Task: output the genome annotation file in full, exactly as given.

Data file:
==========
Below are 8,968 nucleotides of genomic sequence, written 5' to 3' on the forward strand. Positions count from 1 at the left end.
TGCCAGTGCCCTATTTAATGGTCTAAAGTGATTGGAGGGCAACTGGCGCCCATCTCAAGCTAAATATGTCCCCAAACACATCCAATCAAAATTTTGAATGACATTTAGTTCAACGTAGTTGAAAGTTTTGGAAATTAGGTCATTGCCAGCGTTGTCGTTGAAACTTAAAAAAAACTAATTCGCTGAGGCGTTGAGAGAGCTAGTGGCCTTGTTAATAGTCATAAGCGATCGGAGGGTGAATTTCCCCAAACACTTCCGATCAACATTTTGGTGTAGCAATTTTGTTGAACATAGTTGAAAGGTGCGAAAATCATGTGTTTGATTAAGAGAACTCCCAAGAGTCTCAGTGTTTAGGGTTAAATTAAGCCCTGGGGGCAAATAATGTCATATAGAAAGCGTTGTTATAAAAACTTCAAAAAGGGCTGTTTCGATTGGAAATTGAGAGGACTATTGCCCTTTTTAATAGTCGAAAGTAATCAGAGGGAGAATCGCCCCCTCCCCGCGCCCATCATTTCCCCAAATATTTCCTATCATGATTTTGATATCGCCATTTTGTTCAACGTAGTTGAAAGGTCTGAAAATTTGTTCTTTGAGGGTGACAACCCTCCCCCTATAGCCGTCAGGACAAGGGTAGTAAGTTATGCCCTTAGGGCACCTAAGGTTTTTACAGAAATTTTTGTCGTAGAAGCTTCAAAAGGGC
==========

Below are 8,968 nucleotides of genomic sequence, written 5' to 3' on the forward strand. Positions count from 1 at the left end.
TGCCAGTGCCCTATTTAATGGTCTAAAGTGATTGGAGGGCAACTGGCGCCCATCTCAAGCTAAATATGTCCCCAAACACATCCAATCAAAATTTTGAATGACATTTAGTTCAACGTAGTTGAAAGTTTTGGAAATTAGGTCATTGCCAGCGTTGTCGTTGAAACTTAAAAAAAACTAATTCGCTGAGGCGTTGAGAGAGCTAGTGGCCTTGTTAATAGTCATAAGCGATCGGAGGGTGAATTTCCCCAAACACTTCCGATCAACATTTTGGTGTAGCAATTTTGTTGAACATAGTTGAAAGGTGCGAAAATCATGTGTTTGATTAAGAGAACTCCCAAGAGTCTCAGTGTTTAGGGTTAAATTAAGCCCTGGGGGCAAATAATGTCATATAGAAAGCGTTGTTATAAAAACTTCAAAAAGGGCTGTTTCGATTGGAAATTGAGAGGACTATTGCCCTTTTTAATAGTCGAAAGTAATCAGAGGGAGAATCGCCCCCTCCCCGCGCCCATCATTTCCCCAAATATTTCCTATCATGATTTTGATATCGCCATTTTGTTCAACGTAGTTGAAAGGTCTGAAAATTTGTTCTTTGAGGGTGACAACCCTCCCCCTATAGCCGTCAGGACAAGGGTAGTAAGTTATGCCCTTAGGGCACCTAAGGTTTTTACAGAAATTTTTGTCGTAGAAGCTTCAAAAGGGC